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Re: [Linux-cluster] Fencing?



On Mon, 2005-10-17 at 09:16 +0300, Omer Faruk Sen wrote:

> (maybe the node wasn't dead and will try to write
> something to shared storage which can cause catastrophic damage if GFS is
> not used) write something to file system.

Correct, except it causes catastrophic damage in any case, regardless of
whether or not GFS is used.  GFS requires fencing in order to operate.

> It does this using power
> switches or other methods such as IPMI or ILO .(I heard there was a new
> module for fencing that uses vmware )

GFS can use fabric-level fencing - that is, you can tell the iSCSI
server to cut a node off, or ask the fiber-channel switch to disable a
port.  This is in addition to "power-cycle" fencing.

> Thus I think this fencing conecpt is the same as STONITH in linux-ha.org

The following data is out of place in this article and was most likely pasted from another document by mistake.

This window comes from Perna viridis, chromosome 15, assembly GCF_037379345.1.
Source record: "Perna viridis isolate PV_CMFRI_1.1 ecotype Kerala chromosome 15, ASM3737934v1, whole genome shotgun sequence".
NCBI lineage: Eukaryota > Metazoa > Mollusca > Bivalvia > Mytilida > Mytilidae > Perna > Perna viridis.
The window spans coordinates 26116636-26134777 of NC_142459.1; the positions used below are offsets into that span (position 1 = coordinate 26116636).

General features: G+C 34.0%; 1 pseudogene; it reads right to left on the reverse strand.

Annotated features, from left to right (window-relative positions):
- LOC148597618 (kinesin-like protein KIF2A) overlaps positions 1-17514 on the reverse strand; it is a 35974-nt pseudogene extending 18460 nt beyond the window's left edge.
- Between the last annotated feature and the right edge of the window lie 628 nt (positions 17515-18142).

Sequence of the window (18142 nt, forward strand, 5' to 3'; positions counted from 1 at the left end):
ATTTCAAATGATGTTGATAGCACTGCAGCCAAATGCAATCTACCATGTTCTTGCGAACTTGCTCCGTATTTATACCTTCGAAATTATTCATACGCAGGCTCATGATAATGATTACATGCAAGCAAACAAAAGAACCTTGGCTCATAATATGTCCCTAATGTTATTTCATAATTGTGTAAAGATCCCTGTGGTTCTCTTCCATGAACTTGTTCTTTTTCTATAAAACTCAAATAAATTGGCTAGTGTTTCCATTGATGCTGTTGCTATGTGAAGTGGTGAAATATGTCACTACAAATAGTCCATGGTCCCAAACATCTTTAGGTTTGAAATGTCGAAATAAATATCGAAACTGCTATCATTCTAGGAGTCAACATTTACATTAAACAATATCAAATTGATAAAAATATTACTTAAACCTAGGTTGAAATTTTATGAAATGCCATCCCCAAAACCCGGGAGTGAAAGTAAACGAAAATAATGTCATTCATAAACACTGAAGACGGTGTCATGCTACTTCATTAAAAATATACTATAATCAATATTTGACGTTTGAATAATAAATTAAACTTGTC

> which means Shoot The Other Node In The Head(Heart)....

STONITH, STOMITH, etc. are indeed implementations of I/O fencing.

Fencing is the act of forcefully preventing a node from being able to
access resources after that node has been evicted from the cluster in an
attempt to avoid corruption.

The canonical example of when it is needed is the live-hang scenario, as
you described:

1. node A hangs with I/Os pending to a shared file system
2. node B and node C decide that node A is dead and recover resources
allocated on node A (including the shared file system)
3. node A resumes normal operation
4. node A completes I/Os to shared file system

At this point, the shared file system is probably corrupt.  If you're
lucky, fsck will fix it -- if you're not, you'll need to restore from
backup.  I/O fencing (STONITH, or whatever we want to call it) prevents
the last step (step 4) from happening.

How fencing is done (power cycling via external switch, SCSI
reservations, FC zoning, integrated methods like IPMI, iLO, manual
intervention, etc.) is unimportant - so long as whatever method is used
can guarantee that step 4 can not complete.

-- Lon


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